That the best solution to a perceived problem of off-highway vehicle noise and abuse is mutual respect, was a conclusion reached at a community meeting Aug. 14 at the Aylesford Community Centre.
Aylesford resident Fred Huntley, who said he has issues with the noise and speed of ATVs travelling along the abandoned rail corridor, called the meeting.
In a leaflet he distributed door-to-door inviting local residents to gather, Huntley said he wanted to find solutions to “an out-of-control issue.”
Huntley said he believes concerned residents should complain to the RCMP.
“I called about three weeks ago,” he said. “My wife and I had company, and our conversation was interrupted several times by noisy vehicles.”
Others in the audience said they felt the issue could be better addressed through education and awareness, and letting users know their noise and speed, and the times of day or night they drive, might not be acceptable to all residents.
More than 50 people attended, including representatives from the Department of Natural Resources, Kings District RCMP, the Annapolis Valley Trails Coalition and the ATV and snowmobile communities, as well as a number of village residents who live close to the abandoned rail corridor.
Coun. Wayne Atwater and chief administrative officer Tom MacEwan represented Kings County. Chairman Jon Carey and Rick Balsor were there from the Aylesford Village Commission.
Before the meeting, Carey said the village “has had no complaints” about ATV use, but the commission is aware there are concerns, and was planning to address the situation at its next meeting. The commission also plans to ask police to increase patrols.
“Your problem people are local people,” said department of natural resources off-road enforcement officer Shawn Blackbird. In striking a balance between responsible ATV use and the peace of mind of residents, “you have to look at what’s best for your community.”
Gary Cameron said, “seven or eight machines in the community are causing the problem.”
He said it all comes down to respect for ATV users driving their machines in a responsible manner and for the peace and quiet of residents.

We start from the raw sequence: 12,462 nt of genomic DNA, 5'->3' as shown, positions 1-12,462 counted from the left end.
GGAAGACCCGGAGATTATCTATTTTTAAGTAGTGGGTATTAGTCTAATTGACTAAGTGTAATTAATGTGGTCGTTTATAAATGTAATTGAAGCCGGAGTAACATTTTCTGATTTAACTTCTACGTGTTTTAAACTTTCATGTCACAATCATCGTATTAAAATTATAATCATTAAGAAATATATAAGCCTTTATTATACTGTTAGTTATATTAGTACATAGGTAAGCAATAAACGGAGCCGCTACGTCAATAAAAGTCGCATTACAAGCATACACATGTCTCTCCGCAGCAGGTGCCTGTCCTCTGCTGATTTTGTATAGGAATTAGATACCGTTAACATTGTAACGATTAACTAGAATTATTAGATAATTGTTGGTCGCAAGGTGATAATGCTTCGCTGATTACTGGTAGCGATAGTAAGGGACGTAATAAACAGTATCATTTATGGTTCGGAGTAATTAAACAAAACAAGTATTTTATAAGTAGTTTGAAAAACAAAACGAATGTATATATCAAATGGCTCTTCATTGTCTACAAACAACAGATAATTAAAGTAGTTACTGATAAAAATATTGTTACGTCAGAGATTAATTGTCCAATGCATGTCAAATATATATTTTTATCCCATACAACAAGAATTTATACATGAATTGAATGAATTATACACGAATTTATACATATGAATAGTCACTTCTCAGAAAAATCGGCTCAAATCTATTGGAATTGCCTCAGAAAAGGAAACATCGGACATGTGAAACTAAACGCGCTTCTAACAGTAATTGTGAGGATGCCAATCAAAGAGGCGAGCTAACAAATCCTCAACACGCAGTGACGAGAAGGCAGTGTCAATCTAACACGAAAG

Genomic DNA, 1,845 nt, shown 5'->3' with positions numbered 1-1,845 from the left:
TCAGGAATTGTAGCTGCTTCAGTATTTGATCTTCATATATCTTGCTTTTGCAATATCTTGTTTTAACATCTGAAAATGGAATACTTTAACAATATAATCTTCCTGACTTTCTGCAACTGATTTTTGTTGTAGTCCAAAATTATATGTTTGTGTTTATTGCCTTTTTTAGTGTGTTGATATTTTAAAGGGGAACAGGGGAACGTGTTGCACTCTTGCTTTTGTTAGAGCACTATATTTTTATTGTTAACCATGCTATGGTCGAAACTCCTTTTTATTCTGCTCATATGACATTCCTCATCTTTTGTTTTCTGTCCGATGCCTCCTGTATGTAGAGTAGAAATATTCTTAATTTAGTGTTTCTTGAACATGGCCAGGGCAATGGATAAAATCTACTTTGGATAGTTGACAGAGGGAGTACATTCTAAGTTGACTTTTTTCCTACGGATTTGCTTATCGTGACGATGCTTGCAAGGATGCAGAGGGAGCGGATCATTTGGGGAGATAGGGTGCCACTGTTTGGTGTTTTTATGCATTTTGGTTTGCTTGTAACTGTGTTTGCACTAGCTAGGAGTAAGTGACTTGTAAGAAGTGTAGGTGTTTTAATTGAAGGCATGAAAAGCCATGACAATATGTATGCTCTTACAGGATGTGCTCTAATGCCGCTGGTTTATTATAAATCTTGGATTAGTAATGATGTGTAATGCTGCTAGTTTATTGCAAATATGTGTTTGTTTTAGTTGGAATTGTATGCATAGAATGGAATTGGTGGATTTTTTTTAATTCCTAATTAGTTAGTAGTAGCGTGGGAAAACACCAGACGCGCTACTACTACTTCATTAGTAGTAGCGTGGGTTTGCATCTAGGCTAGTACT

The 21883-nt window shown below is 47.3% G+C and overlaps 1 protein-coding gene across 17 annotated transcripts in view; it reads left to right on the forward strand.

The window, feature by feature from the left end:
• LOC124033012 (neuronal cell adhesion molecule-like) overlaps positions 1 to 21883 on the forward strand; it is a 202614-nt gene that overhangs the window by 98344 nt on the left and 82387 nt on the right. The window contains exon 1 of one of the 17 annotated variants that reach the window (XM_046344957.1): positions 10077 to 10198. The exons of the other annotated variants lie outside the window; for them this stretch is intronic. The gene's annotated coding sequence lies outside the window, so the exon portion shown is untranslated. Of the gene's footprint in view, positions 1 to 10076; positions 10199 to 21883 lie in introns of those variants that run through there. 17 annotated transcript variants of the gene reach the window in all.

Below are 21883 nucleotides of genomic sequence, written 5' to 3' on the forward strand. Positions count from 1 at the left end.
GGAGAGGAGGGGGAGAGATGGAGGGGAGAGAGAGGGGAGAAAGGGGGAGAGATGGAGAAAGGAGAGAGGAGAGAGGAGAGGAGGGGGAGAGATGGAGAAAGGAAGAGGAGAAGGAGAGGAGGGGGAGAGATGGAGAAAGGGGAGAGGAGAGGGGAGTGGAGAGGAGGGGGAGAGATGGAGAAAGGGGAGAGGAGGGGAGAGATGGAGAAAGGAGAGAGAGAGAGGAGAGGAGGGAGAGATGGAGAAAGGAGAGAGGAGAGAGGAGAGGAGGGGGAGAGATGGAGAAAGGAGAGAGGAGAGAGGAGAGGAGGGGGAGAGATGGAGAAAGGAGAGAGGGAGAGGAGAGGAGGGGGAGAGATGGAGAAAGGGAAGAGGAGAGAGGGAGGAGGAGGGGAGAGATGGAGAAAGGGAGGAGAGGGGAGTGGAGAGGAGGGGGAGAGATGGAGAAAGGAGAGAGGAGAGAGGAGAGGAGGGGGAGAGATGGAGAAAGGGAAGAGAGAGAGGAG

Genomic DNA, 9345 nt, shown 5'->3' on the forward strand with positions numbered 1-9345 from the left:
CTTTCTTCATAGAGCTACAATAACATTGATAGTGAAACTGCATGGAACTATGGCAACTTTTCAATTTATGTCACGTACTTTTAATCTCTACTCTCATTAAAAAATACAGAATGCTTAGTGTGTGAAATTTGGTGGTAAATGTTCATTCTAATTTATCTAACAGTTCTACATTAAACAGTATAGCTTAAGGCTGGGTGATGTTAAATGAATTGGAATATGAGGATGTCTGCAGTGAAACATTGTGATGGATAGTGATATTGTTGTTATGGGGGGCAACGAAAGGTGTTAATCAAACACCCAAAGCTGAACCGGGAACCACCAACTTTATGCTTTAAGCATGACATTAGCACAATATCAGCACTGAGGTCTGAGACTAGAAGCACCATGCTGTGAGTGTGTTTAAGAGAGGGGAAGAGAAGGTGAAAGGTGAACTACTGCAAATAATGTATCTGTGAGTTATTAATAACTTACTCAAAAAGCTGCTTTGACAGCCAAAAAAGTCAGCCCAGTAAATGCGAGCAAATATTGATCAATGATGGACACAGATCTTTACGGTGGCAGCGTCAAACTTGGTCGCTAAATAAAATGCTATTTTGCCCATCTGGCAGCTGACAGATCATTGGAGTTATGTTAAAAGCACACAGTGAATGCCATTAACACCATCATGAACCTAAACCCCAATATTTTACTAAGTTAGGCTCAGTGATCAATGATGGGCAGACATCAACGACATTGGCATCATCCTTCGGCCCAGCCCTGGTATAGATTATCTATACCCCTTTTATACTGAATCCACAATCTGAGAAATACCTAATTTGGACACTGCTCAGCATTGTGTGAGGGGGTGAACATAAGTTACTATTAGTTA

“This is a good start tonight,” Cameron said. “We need solutions. If we want something for our community, we need to show respect for both sides.”
Rick Jacques of the Annapolis Valley Trails Coalition agreed there were two sides to the issue.
“I’d like to see people sit down at another meeting and talk about solutions, things you would like to see,” he said. “There’s already a management group managing the trail. They should be part of any solution.”
Education, respect part of solution
Different communities, Jacques said, have come up with rules and regulations for trail use.
“Some have speed limits. Some have time of day restrictions.
“When you start to educate the community,” Jacques added, “on what you think is acceptable, you’ll find a lot of people will come on board. It’s not much work to put up a speed sign,” but users need to respect it.
ATV users, Sandy Cameron of DNR said, “have to be part of the solution.”
Mike Trinacty, regional representative for the province’s department of health and wellness said, “our goal as a department is to keep Nova Scotians active.”
Development of a multi-use trail system is part of the department's mandate.
“The first thing we need to do is build a respected facility," Trinacty said. “There are parts of the trail that are developed, or are being developed, but we don’t have a respected trail yet. We need your help to make that happen.”
Trinacty commended Huntley “for bringing people together to discuss the issue.
“It’s only about eight per cent of users that are the problem,” Trinacty said. “We need to all work together to find a solution.”
Huntley said he was pleased with the turnout and discussion He would have liked to see more residents who felt ATV use was a problem.
“I went door-to-door,” he said. “There seemed to be a lot of discontent.”
A second meeting is planned, but no date was available at press time.